Taxi for sure, a cab aggregator similar to Uber and Ola, given the first mover advantage had a strong run for almost four years till 2015, facilitating around five million cab rides. It also prided itself on “being used to beating Ola with less money“.

At that juncture, it clearly looked like Taxi For Sure was a good second bet in the taxi aggregator business in India.

But its competitor Ola, had other plans.

In an aggressive move to take market share, Ola slashed the fares for its cab rides and made it more cheaper than an auto rickshaw. Further, they also increased the driver incentives.

It’s logic was simple. The company had raised Rs.250 crore in a round of funding in July 2014 and was burning money to get more customers and drivers on its platform.

Taxi For Sure, was watching from the sidelines as Ola was losing almost Rs 200 every ride and hence thought this wouldn’t be sustainable.  This was impacting them, as both the drivers and the customers given the better financial incentives were moving towards Ola. However, Taxi For Sure expected this to be a temporary tactic from Ola.

But they were in for a rude shock, when on 28 October, Ola raised $210 million (about Rs.1,281 crore) from SoftBank and its other existing investors. In the start-up world, whenever there is a large difference between two firms, raising capital becomes very difficult for the laggard.

On 1 November, Taxi For Sure decided to take the plunge and responded with similar price cuts for customers and better incentives for drivers!

The strategy worked brilliantly and they saw a 3-4x surge in transactions immediately. However there was a catch. They were making losses of Rs.36 lakh every day. This meant they were also running short of funds and they needed to go in for the next round of funding.

They immediately started exploring the market to raise funds—around $200 million.

Things  looked  great as all the concerns on the size and scale of the Indian taxi aggregation business were put to rest, thanks to the validation via the $210 million investment in Ola by SoftBank.

The company saw interest from more than 20 investors in the US. All the due diligence was done and only two steps remained; a partnership meeting with the firm, where the entrepreneur makes a presentation to the firm’s senior team, and the final nod for investment.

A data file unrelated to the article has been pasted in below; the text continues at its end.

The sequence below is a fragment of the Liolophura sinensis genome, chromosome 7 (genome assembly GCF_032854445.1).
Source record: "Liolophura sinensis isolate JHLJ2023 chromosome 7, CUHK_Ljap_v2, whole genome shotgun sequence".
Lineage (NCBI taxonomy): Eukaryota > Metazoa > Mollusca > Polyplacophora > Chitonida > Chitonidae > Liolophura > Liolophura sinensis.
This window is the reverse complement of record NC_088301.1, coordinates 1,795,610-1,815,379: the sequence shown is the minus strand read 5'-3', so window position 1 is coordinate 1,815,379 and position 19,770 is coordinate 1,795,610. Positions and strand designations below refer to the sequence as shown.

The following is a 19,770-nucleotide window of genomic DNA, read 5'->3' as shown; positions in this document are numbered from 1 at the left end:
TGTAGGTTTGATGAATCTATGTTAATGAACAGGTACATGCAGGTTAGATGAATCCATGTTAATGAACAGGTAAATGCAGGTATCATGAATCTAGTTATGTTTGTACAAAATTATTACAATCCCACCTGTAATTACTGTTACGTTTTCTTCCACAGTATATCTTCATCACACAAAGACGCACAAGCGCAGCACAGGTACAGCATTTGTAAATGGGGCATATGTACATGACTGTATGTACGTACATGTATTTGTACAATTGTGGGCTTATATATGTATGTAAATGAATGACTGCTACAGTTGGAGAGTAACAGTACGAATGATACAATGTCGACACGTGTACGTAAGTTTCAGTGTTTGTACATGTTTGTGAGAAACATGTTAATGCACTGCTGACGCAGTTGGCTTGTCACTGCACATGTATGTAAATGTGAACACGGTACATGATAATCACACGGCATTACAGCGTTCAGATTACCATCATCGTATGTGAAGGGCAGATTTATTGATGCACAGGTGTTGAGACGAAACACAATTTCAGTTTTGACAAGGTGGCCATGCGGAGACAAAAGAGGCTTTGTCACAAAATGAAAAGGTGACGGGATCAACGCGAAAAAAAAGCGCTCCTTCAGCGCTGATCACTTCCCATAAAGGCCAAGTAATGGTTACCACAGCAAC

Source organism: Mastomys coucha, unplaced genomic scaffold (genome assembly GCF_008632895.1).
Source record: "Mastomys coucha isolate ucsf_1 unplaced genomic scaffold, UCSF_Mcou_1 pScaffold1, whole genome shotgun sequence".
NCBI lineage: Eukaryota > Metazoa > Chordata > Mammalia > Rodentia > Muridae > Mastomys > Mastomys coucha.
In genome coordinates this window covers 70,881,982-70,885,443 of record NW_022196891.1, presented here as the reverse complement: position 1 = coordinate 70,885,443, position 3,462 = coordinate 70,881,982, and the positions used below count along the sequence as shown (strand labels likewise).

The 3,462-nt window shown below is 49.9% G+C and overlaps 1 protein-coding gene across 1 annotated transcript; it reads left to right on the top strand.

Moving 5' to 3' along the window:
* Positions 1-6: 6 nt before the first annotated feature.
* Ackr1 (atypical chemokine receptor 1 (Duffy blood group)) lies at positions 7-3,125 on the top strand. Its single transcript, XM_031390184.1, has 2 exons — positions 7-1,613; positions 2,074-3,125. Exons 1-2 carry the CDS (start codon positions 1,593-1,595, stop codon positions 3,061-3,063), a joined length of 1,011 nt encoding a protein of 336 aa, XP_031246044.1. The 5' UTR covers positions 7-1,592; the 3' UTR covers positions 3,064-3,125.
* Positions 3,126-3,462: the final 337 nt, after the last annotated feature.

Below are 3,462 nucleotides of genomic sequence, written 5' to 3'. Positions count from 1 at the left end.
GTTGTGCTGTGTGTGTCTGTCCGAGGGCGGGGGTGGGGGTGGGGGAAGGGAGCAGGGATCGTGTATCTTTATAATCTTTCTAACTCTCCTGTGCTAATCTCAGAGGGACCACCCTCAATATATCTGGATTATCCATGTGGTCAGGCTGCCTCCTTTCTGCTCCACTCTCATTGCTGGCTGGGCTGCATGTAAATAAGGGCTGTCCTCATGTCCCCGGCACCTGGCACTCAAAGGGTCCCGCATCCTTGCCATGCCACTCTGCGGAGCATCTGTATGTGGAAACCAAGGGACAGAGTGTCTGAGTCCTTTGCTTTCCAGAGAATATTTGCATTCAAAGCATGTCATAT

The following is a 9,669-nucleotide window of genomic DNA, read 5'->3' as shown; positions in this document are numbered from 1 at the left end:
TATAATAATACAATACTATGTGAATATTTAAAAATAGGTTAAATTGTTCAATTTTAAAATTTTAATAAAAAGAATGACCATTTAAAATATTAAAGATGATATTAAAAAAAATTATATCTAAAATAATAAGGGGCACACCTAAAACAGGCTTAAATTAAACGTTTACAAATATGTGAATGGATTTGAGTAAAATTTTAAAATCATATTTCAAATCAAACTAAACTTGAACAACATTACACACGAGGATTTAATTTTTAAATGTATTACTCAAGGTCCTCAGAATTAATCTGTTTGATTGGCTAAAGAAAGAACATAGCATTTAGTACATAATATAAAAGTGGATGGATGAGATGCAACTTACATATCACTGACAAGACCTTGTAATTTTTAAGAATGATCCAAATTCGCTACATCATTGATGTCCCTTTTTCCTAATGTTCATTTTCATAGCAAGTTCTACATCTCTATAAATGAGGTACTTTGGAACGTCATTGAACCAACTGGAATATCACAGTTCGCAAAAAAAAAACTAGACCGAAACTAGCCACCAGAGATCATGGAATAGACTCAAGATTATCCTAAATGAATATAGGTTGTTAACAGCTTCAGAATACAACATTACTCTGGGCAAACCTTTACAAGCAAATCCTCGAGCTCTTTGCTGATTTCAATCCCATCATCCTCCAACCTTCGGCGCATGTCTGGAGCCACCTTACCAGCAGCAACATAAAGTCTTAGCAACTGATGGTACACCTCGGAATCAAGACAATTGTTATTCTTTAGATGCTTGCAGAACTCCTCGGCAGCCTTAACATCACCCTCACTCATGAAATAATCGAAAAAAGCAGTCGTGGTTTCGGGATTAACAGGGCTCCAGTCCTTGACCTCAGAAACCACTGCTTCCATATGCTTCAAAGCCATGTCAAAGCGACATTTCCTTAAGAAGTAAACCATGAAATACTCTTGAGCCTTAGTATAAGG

So it was more or less given that they would raise the $200 mn funding.

The Blackswan Event

On 6 December night (saturday), the co-founderRaghu boarded a flight from Bengaluru to San Francisco. He had lined up almost 20+ meetings with VCs and hedge funds the following week and was pretty confident on raising the $200 mn funding

But little did he know that a black swan event on the same day would end the journey of Taxi For Sure once and for all.

Late in the evening, at about 11pm on 6 December, news broke that a Uber cab driver, Shiv Kumar Yadav had raped a 26-year-old woman passenger in Delhi.

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All hell broke loose, people were angry and there were widespread rumours that all taxi aggregator firms would be banned in Delhi. Other states, too, such as Karnataka and Maharashtra, were considering a ban.

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Over the next week, in an unexpected twist all the VCs backed out as they were all concerned about the possibility of a regulatory ban.

A single incident had changed the entire future of the company.

Not able to raise funds, eventually they sold out to their competitor Ola.

Thus ended the story of oversized ambition, a black swan event, a govt’s knee-jerk reaction, cash burn and over-reliance on venture capital funds.

ola

Alternate Histories – We only witness one version of what could have happened!

Now if you really think about it, what happened to Taxi-For-Sure was just one version of several outcomes that could have actually happened.

What if that fateful rape incident didn’t happen?

What if Ola also hadn’t raised the money a few months back?

What if the government didn’t take a knee jerk decision to ban the cab aggregators?

What if some investor had still funded them?

The possibilities and “what-ifs” are many.

But now in retrospect, we only see one version of history – the version where Taxi For Sure was bought out by Ola.

This is exactly what the prolific writer Nassim Taleb refers to as alternate histories.

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Let us hear it in his own words..

One can illustrate the strange concept of alternative histories as follows. Imagine an eccentric (and bored) tycoon offering you $10 million to play Russian roulette, i.e., to put a revolver containing one bullet in the six available chambers to your head and pull the trigger. Each realization would count as one history, for a total of six possible histories of equal probabilities. Five out of these six histories would lead to enrichment; one would lead to a statistic, that is, an obituary with an embarrassing (but certainly original) cause of death.

What does it have to do with us?

In fact a lot.